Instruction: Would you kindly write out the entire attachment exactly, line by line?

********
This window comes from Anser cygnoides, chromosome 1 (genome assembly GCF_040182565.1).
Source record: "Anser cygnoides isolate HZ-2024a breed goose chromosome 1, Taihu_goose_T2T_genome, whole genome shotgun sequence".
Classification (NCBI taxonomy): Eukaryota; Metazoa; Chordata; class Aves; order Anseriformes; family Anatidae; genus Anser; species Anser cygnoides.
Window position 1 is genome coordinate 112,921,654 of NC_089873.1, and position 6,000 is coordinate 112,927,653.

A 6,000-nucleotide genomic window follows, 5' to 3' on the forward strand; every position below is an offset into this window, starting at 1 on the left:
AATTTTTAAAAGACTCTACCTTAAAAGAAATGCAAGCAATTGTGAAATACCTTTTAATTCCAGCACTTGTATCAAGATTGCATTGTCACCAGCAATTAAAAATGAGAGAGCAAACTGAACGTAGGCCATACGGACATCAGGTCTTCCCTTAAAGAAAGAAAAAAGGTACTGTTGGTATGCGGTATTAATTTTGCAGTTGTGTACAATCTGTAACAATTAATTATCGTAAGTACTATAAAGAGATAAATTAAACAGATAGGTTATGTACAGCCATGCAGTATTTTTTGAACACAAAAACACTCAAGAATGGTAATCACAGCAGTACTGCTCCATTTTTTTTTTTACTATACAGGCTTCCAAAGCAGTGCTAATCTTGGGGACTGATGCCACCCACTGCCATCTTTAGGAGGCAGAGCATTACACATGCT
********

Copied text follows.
This window comes from Anser cygnoides, chromosome 1 (genome assembly GCF_040182565.1).
Source record: "Anser cygnoides isolate HZ-2024a breed goose chromosome 1, Taihu_goose_T2T_genome, whole genome shotgun sequence".
Classification (NCBI taxonomy): Eukaryota; Metazoa; Chordata; class Aves; order Anseriformes; family Anatidae; genus Anser; species Anser cygnoides.
Window position 1 is genome coordinate 112,921,654 of NC_089873.1, and position 6,000 is coordinate 112,927,653.

A 6,000-nucleotide genomic window follows, 5' to 3' on the forward strand; every position below is an offset into this window, starting at 1 on the left:
AATTTTTAAAAGACTCTACCTTAAAAGAAATGCAAGCAATTGTGAAATACCTTTTAATTCCAGCACTTGTATCAAGATTGCATTGTCACCAGCAATTAAAAATGAGAGAGCAAACTGAACGTAGGCCATACGGACATCAGGTCTTCCCTTAAAGAAAGAAAAAAGGTACTGTTGGTATGCGGTATTAATTTTGCAGTTGTGTACAATCTGTAACAATTAATTATCGTAAGTACTATAAAGAGATAAATTAAACAGATAGGTTATGTACAGCCATGCAGTATTTTTTGAACACAAAAACACTCAAGAATGGTAATCACAGCAGTACTGCTCCATTTTTTTTTTTACTATACAGGCTTCCAAAGCAGTGCTAATCTTGGGGACTGATGCCACCCACTGCCATCTTTAGGAGGCAGAGCATTACACATGCT